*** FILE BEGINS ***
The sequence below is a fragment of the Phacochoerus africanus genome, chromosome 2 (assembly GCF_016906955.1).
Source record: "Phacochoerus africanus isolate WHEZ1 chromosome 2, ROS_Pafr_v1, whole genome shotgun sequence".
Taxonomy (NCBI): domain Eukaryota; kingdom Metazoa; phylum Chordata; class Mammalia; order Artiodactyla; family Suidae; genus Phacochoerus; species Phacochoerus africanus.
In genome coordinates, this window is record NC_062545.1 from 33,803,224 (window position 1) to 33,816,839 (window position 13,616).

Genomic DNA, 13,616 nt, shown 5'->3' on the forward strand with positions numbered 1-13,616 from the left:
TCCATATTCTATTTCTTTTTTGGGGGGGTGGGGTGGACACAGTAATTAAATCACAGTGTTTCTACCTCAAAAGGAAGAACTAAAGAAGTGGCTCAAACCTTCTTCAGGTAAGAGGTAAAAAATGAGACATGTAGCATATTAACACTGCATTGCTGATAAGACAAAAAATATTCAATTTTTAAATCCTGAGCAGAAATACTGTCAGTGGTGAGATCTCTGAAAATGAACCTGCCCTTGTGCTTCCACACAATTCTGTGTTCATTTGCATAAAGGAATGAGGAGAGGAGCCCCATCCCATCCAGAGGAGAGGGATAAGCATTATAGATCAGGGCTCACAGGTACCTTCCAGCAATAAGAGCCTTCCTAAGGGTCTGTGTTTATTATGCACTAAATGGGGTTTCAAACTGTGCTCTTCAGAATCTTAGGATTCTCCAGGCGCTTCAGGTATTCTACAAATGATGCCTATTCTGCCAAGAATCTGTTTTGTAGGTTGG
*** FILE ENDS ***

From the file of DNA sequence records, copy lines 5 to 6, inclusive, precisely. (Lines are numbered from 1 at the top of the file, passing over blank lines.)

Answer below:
Genomic DNA, 13,616 nt, shown 5'->3' on the forward strand with positions numbered 1-13,616 from the left:
TCCATATTCTATTTCTTTTTTGGGGGGGTGGGGTGGACACAGTAATTAAATCACAGTGTTTCTACCTCAAAAGGAAGAACTAAAGAAGTGGCTCAAACCTTCTTCAGGTAAGAGGTAAAAAATGAGACATGTAGCATATTAACACTGCATTGCTGATAAGACAAAAAATATTCAATTTTTAAATCCTGAGCAGAAATACTGTCAGTGGTGAGATCTCTGAAAATGAACCTGCCCTTGTGCTTCCACACAATTCTGTGTTCATTTGCATAAAGGAATGAGGAGAGGAGCCCCATCCCATCCAGAGGAGAGGGATAAGCATTATAGATCAGGGCTCACAGGTACCTTCCAGCAATAAGAGCCTTCCTAAGGGTCTGTGTTTATTATGCACTAAATGGGGTTTCAAACTGTGCTCTTCAGAATCTTAGGATTCTCCAGGCGCTTCAGGTATTCTACAAATGATGCCTATTCTGCCAAGAATCTGTTTTGTAGGTTGG